In a unanimous ruling, the European Court of Human Rights has held that a rejection by Hungarian authorities of an application by a journalist to conduct interviews at a reception centre for asylum-seekers was a violation of the freedom of expression provided for by the European Convention on Human Rights.
The court said in a media statement on October 8 that research work was an essential part of press freedom and had to be protected.
It was not convinced that restricting the applicant’s ability to carry out such research work, which had prevented him from reporting first-hand on a matter of considerable public interest, namely the refugee crisis in Hungary, had been sufficiently justified.
In particular, the authorities had only given summary reasons, namely possible problems for the safety and private lives of asylum-seekers, for their refusal, without any real weighing up of the interests at stake.
In September 2015, Illés Szurovecz, a journalist for a news website in Hungary, to have access to the Debrecen Reception Centre to write a report on the living conditions of asylum-seekers. He said that he would only take photographs of those who gave prior consent and would obtain a written authorisation from them if need be.
His request was, however, rejected for reasons concerning the private life and security of asylum-seekers. In particular, many of those in reception centres had fled some form of persecution and could therefore be put at risk if exposed in the media.
Szurovecz sought a judicial review, without success. The administrative court declared his action inadmissible because the refusal was not an administrative decision under the relevant domestic law and was not therefore subject to judicial review.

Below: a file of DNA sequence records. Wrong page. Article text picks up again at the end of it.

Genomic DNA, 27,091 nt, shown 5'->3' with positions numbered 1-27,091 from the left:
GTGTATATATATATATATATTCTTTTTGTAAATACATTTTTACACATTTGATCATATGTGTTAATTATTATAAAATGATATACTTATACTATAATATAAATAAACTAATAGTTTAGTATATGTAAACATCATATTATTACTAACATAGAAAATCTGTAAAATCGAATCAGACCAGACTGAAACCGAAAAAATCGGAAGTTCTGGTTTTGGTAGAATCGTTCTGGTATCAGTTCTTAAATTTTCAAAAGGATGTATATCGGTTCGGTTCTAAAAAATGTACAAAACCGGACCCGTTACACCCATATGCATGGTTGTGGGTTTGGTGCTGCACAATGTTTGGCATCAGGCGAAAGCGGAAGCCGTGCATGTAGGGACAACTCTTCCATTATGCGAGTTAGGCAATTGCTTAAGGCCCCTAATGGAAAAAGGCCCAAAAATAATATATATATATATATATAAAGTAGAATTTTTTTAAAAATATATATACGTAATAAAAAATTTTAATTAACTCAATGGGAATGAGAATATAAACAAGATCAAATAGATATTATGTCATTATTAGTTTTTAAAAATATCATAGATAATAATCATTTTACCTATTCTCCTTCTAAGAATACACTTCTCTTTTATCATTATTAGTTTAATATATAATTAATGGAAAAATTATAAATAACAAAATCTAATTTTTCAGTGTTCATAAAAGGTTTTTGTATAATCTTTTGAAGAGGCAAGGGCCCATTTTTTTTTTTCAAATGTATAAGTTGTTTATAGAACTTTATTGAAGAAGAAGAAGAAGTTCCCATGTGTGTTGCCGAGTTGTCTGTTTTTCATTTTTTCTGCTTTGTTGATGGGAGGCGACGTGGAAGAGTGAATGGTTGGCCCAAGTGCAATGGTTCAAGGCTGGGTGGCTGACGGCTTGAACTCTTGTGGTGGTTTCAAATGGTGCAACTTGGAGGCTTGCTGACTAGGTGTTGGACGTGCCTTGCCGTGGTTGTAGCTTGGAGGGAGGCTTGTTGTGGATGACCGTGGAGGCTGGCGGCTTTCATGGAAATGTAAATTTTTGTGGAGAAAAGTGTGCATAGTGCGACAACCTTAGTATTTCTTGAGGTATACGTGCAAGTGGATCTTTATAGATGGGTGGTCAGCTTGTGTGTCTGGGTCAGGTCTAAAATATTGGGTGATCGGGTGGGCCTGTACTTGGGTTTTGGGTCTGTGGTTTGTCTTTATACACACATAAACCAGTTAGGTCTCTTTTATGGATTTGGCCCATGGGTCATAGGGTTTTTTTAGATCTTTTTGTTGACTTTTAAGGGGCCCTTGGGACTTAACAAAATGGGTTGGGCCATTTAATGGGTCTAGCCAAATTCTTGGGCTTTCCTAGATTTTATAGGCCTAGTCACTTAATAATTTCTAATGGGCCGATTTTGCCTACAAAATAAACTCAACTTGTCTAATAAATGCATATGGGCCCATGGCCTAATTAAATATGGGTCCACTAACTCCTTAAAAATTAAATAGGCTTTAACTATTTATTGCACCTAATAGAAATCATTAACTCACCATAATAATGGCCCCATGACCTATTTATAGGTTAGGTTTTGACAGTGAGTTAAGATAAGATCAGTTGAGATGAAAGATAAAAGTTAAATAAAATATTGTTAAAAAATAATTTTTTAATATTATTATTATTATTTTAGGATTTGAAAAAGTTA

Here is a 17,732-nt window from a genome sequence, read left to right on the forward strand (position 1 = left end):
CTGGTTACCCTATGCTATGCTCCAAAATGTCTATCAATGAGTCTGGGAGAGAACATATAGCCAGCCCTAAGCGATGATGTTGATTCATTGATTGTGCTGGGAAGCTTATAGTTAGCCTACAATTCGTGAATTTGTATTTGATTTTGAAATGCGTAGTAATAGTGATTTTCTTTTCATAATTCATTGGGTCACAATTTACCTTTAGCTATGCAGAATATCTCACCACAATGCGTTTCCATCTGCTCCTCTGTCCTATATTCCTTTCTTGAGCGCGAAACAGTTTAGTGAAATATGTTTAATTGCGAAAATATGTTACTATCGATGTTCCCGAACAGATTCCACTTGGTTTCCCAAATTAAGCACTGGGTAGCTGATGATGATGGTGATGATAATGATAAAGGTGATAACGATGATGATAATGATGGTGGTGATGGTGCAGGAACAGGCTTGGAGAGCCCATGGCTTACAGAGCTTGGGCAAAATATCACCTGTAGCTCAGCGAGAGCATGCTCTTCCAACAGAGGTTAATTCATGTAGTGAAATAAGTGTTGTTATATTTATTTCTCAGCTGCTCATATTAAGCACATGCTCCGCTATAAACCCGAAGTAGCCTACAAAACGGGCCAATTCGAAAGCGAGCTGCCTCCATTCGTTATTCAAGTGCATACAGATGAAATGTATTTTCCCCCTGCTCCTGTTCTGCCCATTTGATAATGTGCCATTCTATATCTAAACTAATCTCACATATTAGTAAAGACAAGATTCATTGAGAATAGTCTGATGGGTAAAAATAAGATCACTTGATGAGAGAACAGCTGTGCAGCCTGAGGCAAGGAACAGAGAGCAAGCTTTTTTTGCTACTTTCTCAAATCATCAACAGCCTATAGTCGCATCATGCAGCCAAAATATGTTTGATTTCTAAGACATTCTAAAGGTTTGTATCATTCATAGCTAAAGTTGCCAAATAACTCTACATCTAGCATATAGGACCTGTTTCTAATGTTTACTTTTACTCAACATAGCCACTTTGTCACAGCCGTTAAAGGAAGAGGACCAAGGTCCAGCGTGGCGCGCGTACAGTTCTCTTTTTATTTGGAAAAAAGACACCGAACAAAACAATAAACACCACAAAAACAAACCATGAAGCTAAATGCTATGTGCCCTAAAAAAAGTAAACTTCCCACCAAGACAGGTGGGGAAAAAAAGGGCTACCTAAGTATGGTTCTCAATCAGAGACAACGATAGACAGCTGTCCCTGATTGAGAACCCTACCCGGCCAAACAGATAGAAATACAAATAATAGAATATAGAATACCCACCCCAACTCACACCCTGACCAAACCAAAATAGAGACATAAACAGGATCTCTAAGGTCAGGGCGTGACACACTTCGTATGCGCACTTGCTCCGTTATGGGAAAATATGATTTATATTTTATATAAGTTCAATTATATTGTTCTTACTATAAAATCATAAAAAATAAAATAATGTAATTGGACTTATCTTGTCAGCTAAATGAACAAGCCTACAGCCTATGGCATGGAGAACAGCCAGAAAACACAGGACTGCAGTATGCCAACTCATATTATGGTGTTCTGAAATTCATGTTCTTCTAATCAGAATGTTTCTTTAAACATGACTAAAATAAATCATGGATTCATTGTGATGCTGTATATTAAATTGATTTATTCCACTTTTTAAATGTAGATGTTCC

The European Court of Human Rights reiterated that an essential part of protecting freedom of the press was ensuring journalists’ ability to carry out research work. Creating obstacles to journalists’ access to information could discourage or even prevent them from providing accurate and reliable information to the public and consequently from playing their vital role as “public watchdogs”.
Such had been the situation of the applicant when not being allowed to conduct interviews and take photographs inside the Reception Centre as he had been prevented from gathering information firsthand and from verifying asylum-seekers’ conditions of detention as reported by other sources. The Court found that that had constituted an interference with his freedom of expression.
The court found that the reasons given for such a restriction on the applicant’s freedom of expression, although relevant, had not been sufficient.
First, as concerned the need to protect asylum-seekers’ private lives, the immigration authorities had not apparently taken any notice of the applicant’s argument that he would only take photographs with prior and, if need be, written consent. The court also noted that reporting on the living conditions at the centre, although necessarily touching upon asylum-seekers’ private lives, had not sought to sensationalise, but to report on a matter of public interest.
Second, neither the domestic authorities nor the Government had indicated how exactly asylum-seekers’ safety could be jeopardised in practice, especially if the research only took place with their consent.
Thirdly, the court disagreed with the government that the applicant could just as easily have taken pictures and conducted interviews outside the Reception Centre and used information published by international organisations and/or NGOs.
“Those alternatives could in no way replace face-to-face discussions and first-hand impressions on living conditions. Indeed, in the eyes of the public secondhand data might not have carried the same weight or seemed as reliable.”
Lastly, the courts had not been able to carry out any balancing exercise of the various interests involved, given that the decision to refuse access was not subject to judicial review.
Moreover, bearing in mind the importance in a democratic society of reporting on a matter of considerable public interest, namely the refugee crisis in Hungary, the authorities’ decision to refuse access had not taken into account at all the applicant’s interest as a journalist in carrying out research or the public’s interest in receiving such information.
It followed that there had been a violation of Article 10, on freedom of expression, the court said.
(Photo: European Court of Human Rights)